Industry, Banking and Finance, Investment, Agriculture and Rural Development and
Cluster 4 Transport, Communication, Tourism, Environment,
Meterology, Water Affairs and Forestry Issues, Public Works, Energy and Mining.
I am happy to note that our officials met in Maputo in August
2005 - they will give some feedback on their deliberations to this forum.
is South Africa's second largest export market, with trade having increased dramatically
over the past three years. South Africa is currently Mozambique's largest foreign
investor. Foreign Direct Investment by South Africa in Mozambique exceeds US$
South Africa and Mozambique's economic relationship is the strongest
in the Southern Africa region. Trade between the two countries is on the increase,
with 57.2% of Mozambique's imports emanating from South Africa (18% of South Africa's
exports to Africa). About 26.2% of Mozambique exports are destined for South Africa.
SOUTH AFRICA - MOZAMBIQUE TRADE
like you, we are in agreement that our institutions must be strengthened if Africa
is to meet its developmental challenges. At the last SADC summit in Gaborone in
August 2005, our successes and challenges were identified. We realised that our
institutions were not strong enough to deal with the introduction of the RISDP
and SIPHO. We have also taken too long to implement recommendations of the various
working groups in SADC.
I believe that SADC will begin to reflect
a new dynamism with the election of Mozambican former Foreign Minister Dr Simao
as the new Executive Secretary.
However, if matters continue
as presently, SADC will not meet its predefined targets - for instance, regional
economic integration will not be achieved by 2012 and SADC will fail to become
the engine for NEPAD.
If SADC does not become strong, we will
be unable to achieve our objectives of African renewal.
UN Social Development Report is very dire in this regard. While it correctly identified
some of our achievements, it reflected that this trend was not extended to the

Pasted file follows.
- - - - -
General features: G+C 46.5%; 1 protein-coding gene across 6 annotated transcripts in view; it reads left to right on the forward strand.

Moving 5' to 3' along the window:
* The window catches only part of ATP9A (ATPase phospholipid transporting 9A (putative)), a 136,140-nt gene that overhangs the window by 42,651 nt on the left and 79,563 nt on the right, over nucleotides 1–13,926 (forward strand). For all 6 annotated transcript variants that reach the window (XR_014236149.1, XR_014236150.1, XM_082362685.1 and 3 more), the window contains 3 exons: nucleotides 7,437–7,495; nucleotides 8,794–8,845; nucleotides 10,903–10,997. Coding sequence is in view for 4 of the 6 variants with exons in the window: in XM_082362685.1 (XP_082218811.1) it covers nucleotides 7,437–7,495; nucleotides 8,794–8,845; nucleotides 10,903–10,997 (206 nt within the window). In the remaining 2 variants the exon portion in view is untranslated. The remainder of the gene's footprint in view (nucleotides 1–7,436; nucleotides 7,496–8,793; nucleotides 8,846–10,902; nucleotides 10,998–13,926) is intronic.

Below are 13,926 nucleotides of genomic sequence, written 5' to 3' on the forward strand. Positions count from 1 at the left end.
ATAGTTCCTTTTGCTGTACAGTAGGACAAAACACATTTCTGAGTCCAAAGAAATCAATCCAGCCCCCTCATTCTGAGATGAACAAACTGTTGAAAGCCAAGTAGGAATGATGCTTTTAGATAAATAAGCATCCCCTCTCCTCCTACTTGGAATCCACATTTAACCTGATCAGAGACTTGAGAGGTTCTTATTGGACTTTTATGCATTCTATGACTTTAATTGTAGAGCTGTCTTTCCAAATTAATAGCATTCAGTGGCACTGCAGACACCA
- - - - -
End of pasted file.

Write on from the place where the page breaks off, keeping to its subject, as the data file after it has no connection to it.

whole of Africa. Indeed, the African situation as a whole becomes increasingly
dire. Our continent is the only continent that continues to get poorer. The vast
majority of our people are worse off than they were 20 years ago. We are very
pleased to note that Mozambique is one of Africa's success stories.
we cannot get NEPAD to work, Africa will be the only continent in the world that
will not achieve the MDGs.
We must make NEPAD work. In this regard,
matters like food security are becoming increasingly serious in many of our countries.
Regarding the AU - I am happy to note that both our countries
have acceded to the African Peer Review Mechanism. This is again unique in that
it represents Africa's answer to the world that thinks it can force feed democracy
to us. South Africa will be reviewed next year. In this regard, we have already
set-up our institutions necessary to the review process.
am very disappointed that the Millennium Development Summit and UN 60th Session
in New York in September 2005 did not meet our expectations. There was a great
failure to deal with some of the more fundamental issues - not just Security Council
reform - but the definition of terrorism, the peace building commission, commitment
to nuclear non-proliferation, etc. This is again a serious indictment on the developed
countries in their lack of political will to deal comprehensively with issues
that affect the underdeveloped countries.
Both our countries
have a vast and serious responsibility that transcends our two countries - we
have a total commitment to the same value systems. This must be translated into
positive results for the peoples of our countries, the region and the continent.
Issued by Department of Foreign Affairs Private Bag X152 Tshwane 0001